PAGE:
When I wrote BPH, I initially had an actor and actress in mind as representative of the male and female leads, but as the story developed (quite differently from the storyboard…yes, I do storyboards) those images were let go, and the characters became, well, themselves.
With every subsequent book, I’ve let the characters speak for themselves from the beginning; I add minimalist description, but there are no flowing tresses or rippling muscles among my people. Their hair may be short, or long and wavy, and I might essay ‘auburn’…and a physique may be slender, or stocky. Eyes are blue, perhaps, but never the color of the sea, and NEVER the green of my wife’s Camaro.
I try to may imagination a gift to the reader.
Last line…”I try to may…”
Take the writer out and FLOG him.
I would never post a picture of a real human as representative of one of my characters, but I have found images of Victor Mature helpful as I describe the initial response of a young woman to a wonderful man who was, shall we say, less than handsome even before his accident.
I’ve never seen a rippling muscle. Bulging, flexing, stretching, but not rippling. The only thing I’ve seen rippling is a horse’s hide as it shakes off a fly. That’s not what I’d want to see my hero do.
Not even if your hero’s Black Beauty?
As a beginning writer way back when, I was told to Never use TV programs, actual places, songs, etc. (mostly because legal issues could arise). In today’s world I see a lot of this going on (by a lot of different authors). However, there is a #1 author that did use a TV program (it shocked me so much I stopped at once and thought about it – I will NOT stop reading the author) and it happened to be a program I had seen years ago for 10 min–that was all I could take of it. This will definitely date the book and may not make sense in a few years. My experience. Janet
Thanks for a great post.
In the last issue of WRITERS DIGEST there was an article in which the author advocated using less specific detail – particularly in the setting – so the reader would fill in the details from their own memory bank and become more emotionally invested in the story.
Maybe another reason to keep the descriptions more generic, with specific telling details, but no trade names?
Thanks for the post.
Excellent points (also some very good points in the comments here).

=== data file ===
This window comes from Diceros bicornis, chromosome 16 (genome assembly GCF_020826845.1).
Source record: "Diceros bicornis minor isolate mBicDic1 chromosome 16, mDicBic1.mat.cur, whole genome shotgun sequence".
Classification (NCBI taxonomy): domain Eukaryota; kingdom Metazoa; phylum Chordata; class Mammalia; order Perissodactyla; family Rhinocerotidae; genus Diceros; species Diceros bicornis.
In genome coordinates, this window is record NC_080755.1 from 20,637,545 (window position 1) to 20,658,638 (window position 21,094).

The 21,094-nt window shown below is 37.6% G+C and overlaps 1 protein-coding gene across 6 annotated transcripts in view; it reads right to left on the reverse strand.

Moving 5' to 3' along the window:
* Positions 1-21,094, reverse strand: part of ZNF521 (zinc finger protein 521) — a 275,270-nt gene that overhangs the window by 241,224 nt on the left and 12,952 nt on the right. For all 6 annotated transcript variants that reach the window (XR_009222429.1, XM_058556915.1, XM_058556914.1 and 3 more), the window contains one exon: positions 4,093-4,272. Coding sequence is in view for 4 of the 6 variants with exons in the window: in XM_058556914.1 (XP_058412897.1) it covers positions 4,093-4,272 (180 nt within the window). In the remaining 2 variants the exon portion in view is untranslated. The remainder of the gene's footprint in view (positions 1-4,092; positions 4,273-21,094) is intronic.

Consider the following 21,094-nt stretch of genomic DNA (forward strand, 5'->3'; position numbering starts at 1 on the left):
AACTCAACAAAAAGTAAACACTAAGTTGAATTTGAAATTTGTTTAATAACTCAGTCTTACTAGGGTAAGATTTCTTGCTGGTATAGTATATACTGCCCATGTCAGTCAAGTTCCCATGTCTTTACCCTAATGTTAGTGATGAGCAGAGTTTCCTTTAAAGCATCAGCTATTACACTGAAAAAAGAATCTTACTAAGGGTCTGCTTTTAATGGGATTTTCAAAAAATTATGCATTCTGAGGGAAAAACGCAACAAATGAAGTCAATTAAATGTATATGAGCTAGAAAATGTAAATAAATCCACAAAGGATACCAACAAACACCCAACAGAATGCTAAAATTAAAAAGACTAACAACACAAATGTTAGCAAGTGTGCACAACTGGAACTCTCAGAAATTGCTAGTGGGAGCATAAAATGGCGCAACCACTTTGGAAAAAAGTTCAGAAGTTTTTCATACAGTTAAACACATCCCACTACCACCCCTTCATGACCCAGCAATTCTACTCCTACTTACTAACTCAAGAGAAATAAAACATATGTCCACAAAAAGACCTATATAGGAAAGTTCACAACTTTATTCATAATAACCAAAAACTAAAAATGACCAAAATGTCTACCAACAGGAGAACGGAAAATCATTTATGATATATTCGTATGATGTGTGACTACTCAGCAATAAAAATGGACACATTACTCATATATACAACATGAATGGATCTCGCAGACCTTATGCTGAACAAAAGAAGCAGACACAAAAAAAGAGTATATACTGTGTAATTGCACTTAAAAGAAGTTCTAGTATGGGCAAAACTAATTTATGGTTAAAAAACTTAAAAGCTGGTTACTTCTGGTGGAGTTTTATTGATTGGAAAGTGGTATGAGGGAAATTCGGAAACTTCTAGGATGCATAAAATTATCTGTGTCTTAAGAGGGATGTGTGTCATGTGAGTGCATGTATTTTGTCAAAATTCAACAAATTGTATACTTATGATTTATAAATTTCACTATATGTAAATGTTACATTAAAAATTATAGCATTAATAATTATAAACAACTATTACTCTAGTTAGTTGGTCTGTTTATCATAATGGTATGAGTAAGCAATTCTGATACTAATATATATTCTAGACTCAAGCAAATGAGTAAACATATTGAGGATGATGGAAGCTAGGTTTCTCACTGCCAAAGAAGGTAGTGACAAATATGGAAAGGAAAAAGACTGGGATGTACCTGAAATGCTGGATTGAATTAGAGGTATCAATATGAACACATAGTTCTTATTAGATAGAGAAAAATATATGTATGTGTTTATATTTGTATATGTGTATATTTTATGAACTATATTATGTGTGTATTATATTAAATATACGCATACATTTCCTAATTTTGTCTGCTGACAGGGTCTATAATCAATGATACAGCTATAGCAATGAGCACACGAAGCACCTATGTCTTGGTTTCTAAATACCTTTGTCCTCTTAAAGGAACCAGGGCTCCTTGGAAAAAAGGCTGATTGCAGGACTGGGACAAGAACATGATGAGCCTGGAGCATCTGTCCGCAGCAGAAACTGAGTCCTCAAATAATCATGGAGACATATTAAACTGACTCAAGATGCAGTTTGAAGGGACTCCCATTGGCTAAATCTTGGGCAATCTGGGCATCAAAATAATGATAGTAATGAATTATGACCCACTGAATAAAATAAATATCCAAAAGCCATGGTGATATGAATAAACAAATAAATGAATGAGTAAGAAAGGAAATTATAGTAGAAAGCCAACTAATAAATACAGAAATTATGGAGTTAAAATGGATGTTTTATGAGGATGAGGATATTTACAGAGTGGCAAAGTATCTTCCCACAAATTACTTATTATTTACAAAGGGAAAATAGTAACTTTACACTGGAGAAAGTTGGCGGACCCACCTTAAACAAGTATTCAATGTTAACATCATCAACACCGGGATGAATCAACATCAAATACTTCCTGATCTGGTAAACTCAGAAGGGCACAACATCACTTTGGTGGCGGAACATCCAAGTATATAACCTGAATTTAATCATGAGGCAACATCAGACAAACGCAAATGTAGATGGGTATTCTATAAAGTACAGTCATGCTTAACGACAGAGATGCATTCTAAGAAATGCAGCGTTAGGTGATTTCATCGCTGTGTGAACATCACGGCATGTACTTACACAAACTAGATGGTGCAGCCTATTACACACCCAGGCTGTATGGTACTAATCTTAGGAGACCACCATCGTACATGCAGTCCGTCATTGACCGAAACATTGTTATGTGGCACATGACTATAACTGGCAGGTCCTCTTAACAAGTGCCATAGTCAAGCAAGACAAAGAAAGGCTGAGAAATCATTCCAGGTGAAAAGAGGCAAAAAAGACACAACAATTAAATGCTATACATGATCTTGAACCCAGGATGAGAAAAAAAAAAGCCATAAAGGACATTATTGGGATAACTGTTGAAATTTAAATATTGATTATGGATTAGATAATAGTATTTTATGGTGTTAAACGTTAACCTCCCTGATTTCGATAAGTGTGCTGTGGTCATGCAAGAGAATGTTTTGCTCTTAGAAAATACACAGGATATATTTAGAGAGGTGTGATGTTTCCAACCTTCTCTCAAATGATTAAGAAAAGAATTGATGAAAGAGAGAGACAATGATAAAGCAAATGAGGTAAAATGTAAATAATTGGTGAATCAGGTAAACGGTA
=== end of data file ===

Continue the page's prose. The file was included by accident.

Made me think.
My books are aimed at gamers (teen boys — though a lot of girls read them too). So, I hope I’m using the game and tech references well (and yes I do stay away saying anything bad or even showing too much preference to one tech company — while still reflecting the bias geeks naturally have for certain toys).
I did have an Audi A8 in the last book — but I needed a car that would a. be driven by a game development tycoon and b. would eventually be driven at a chain link gate (to ram it). For me, it seemed worth identifying in advance the car was capable of this feat.
I appreciate your attention to tech details when it comes to ramming a fence. If you had an oil tycoon or cattle baron or even a tech tycoon living in TX or NM, you’d want a 4×4 turbo diesel crew cab pickup with a ranch bumper. Maybe just extended cab for the tech tycoon. Diving one of those is almost like driving a tank. They give even us petite ladies a commanding presence and a great view of the road. You might stir up a rat’s nest if you said it was an F250 or Silverado 3500. Some folks are way past passionate about the brand of truck that is best.
In her memoir, a friend mentioned brand names, businesses, TV shows and such to establish the time frame and wax nostalgic about the past. Her publisher insisted she get a signed release for each reference — or remove them from the book.
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I do feel that using a specific brand of car could help create a sense of oddity. For example, the out-of-towner driving a Prius in the heart of American-built pickups in rural Texas. Of course, you could simply say ‘hybrid’ or ‘electric’ car. From the other point of view, I’ve read many a women’s lit filled with clothing brands that I have no clue of based on my own t-shirt and jeans wardrobe. I suppose the lesson here, is know your audience and ask yourself whether the specific is necessary.
Great thoughts and wonderful resources. Thanks!
I am in a non-fiction/journalism writing class for seniors at a local college and we were discussing copywrite issues. May I make copies of this to share with the six or seven students in the class?
I’m feeling torn about a brand name reference in my novel because it has a negative association.
My protagonist’s wife is in a nursing home and the dessert offered at almost every meal is some sort of congealed salad, what we would commonly call Jell-O salad, and he is sick to death of looking at it.
I’m wondering if I can just call it “jello” because the name has become synonymous with all gelatin products, like Kleenex or Pergo are now used to describe all tissues or laminate floor coverings.
Tamela Hancock Murray
“Congealed salad” works and is safe.
Great post Tamela. While I often wondered what’s good to go and what’s not, I didn’t really stop to think about the legalities that go into this. However, the one that baffles me the most is Ketchup. It is a trademarked brand (right?), so what do you call it when someone wants to add this ingredient to their hot dog? 😀